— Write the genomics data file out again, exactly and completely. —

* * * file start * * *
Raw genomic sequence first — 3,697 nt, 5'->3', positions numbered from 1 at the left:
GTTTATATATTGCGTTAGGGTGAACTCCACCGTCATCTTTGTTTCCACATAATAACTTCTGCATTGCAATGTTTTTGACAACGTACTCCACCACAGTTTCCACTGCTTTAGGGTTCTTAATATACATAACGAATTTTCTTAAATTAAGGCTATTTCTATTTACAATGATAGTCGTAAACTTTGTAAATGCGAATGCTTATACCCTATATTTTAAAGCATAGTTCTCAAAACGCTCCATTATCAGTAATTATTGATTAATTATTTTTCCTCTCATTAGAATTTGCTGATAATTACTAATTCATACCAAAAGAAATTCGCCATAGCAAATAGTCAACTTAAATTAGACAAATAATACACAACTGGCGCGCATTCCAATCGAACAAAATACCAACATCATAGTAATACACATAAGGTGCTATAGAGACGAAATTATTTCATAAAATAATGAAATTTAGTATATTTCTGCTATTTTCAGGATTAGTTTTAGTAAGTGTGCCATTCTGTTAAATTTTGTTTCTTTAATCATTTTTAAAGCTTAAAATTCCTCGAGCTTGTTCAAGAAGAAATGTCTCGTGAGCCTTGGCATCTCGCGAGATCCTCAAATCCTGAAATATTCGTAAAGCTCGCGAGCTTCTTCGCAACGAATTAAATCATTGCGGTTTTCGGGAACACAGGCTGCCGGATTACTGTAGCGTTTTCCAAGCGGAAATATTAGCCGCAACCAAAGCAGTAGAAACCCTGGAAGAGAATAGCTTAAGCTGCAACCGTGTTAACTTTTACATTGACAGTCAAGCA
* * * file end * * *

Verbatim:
Raw genomic sequence first — 3,697 nt, 5'->3', positions numbered from 1 at the left:
GTTTATATATTGCGTTAGGGTGAACTCCACCGTCATCTTTGTTTCCACATAATAACTTCTGCATTGCAATGTTTTTGACAACGTACTCCACCACAGTTTCCACTGCTTTAGGGTTCTTAATATACATAACGAATTTTCTTAAATTAAGGCTATTTCTATTTACAATGATAGTCGTAAACTTTGTAAATGCGAATGCTTATACCCTATATTTTAAAGCATAGTTCTCAAAACGCTCCATTATCAGTAATTATTGATTAATTATTTTTCCTCTCATTAGAATTTGCTGATAATTACTAATTCATACCAAAAGAAATTCGCCATAGCAAATAGTCAACTTAAATTAGACAAATAATACACAACTGGCGCGCATTCCAATCGAACAAAATACCAACATCATAGTAATACACATAAGGTGCTATAGAGACGAAATTATTTCATAAAATAATGAAATTTAGTATATTTCTGCTATTTTCAGGATTAGTTTTAGTAAGTGTGCCATTCTGTTAAATTTTGTTTCTTTAATCATTTTTAAAGCTTAAAATTCCTCGAGCTTGTTCAAGAAGAAATGTCTCGTGAGCCTTGGCATCTCGCGAGATCCTCAAATCCTGAAATATTCGTAAAGCTCGCGAGCTTCTTCGCAACGAATTAAATCATTGCGGTTTTCGGGAACACAGGCTGCCGGATTACTGTAGCGTTTTCCAAGCGGAAATATTAGCCGCAACCAAAGCAGTAGAAACCCTGGAAGAGAATAGCTTAAGCTGCAACCGTGTTAACTTTTACATTGACAGTCAAGCA